It is also worth remembering that in 2014 the southern district court in New York began trying cases involving many collaborators of President Hernandez, including his brother ‘Tony’ Hernandez, who received a life sentence for narcotics trafficking. Now, ZEDE promoter President Hernandez and Ebal Diaz, the highest ranking minister in the government and a board member for one of the ZEDEs, are both subjects of an investigation for “narcotics trafficking co-conspiracy” in the same New York court.
The National Movement Against the ZEDEs
To confront the most recent proposals for the ZEDEs, diverse Honduran environmental, indigenous and community organisations founded the National Movement Against the ZEDEs and for Sovereignty to “defend the sovereignty of our physical territory … and reaffirm our historic commitment to overturn the ZEDEs”.
In the past few months, at least 126 mayors out of 298 total municipalities in the country have publicly rejected the ZEDEs and more than a dozen municipalities have organised legally-sanctioned open public assemblies or municipal referendums declaring that ZEDEs will not be permitted in their territories. There is no doubt that more referendums will be held in the coming weeks and months.
This generalised condemnation of the ZEDEs has also led to the national rector of the National Autonomous University of Honduras (UNAH) filing a formal complaint of unconstitutionality against the ZEDE legislation; the College of Lawyers of Honduras (CAH) has publicly declared that the ZEDE law must be annulled; the Anti-Corruption Council (CNA) has presented more than 15,000 signatures against the ZEDEs to the national congress; and various Catholic Church dioceses have united to condemn the ZEDEs.
At the international level, the United Nations has also expressed its concerns about the ZEDEs for the the lack of a free, informed and previous consultation in the regions in which the Prospera ZEDE will be installed; the lack of protection for property rights and access to the land for local communities; and the deregulation and possible privatisation of public services such as healthcare and education.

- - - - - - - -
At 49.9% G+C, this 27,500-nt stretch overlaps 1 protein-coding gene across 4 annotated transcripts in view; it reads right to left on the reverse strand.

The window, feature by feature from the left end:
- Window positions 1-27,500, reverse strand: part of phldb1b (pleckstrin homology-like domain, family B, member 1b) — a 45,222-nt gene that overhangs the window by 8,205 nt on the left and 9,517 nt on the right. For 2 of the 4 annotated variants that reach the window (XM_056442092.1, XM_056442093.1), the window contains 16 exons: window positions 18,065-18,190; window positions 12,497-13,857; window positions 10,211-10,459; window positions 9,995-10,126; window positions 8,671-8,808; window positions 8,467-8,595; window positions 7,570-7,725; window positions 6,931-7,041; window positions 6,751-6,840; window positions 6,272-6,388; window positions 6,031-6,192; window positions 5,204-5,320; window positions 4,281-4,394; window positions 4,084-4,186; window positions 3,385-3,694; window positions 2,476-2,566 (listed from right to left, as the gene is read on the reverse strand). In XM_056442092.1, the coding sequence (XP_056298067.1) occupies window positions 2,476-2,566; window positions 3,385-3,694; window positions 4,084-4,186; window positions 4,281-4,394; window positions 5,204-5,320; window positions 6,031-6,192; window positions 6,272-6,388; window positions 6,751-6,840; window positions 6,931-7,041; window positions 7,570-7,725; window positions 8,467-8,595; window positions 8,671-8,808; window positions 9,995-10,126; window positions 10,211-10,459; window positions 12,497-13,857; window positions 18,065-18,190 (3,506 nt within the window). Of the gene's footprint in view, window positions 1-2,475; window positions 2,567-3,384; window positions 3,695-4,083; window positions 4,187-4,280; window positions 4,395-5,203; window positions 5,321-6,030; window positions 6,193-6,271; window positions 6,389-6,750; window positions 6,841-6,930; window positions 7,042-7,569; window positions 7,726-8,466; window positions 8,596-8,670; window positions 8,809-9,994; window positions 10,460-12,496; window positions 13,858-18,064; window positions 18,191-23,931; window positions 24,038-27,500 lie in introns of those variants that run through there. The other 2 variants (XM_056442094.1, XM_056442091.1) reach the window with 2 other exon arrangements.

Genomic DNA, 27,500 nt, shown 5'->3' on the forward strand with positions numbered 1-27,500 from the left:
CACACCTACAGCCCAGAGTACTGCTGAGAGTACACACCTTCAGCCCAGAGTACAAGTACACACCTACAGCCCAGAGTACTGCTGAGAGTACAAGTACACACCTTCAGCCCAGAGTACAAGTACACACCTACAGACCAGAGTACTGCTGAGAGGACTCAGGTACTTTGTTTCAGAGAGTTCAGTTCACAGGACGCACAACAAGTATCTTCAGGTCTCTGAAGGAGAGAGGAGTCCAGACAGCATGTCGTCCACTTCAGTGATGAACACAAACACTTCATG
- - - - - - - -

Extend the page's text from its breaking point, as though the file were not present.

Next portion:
The ZEDEs create additional concerns: perhaps one of the most serious, not only mentioned by the UN but also by the National Movement Against ZEDEs and for Sovereignty, is that the ZEDEs will aggravate longstanding land conflicts because measures have already been taken to prioritise the interests of the ZEDEs investors both in the national property register and in the National Agrarian Institute, two institutions that supervise granting titles to land in Honduras.
Land conflicts in Honduras are common and have led to various abuses, including violence and assassinations of land defenders and environmentalists and the systemic dispossession from their lands of indigenous groups, coastal communities and campesinos. Honduras continues to be one of the most dangerous countries in the world for environmentalists and land defenders.
Furthermore, there is fear that the ZEDEs will become a refuge for the activities of organised crime, especially given that the strongest Honduran supporters of the ZEDEs are facing serious accusations for drug trafficking and corruption in US courts, as mentioned above.
For all of these reasons, we add our voices to support for the National Movement Against the ZEDEs and for the Defence of Sovereignty and express our concerns regarding the unconstitutionality of the ZEDEs, and we support the generalised rejection and resistance against the ZEDEs in Honduras.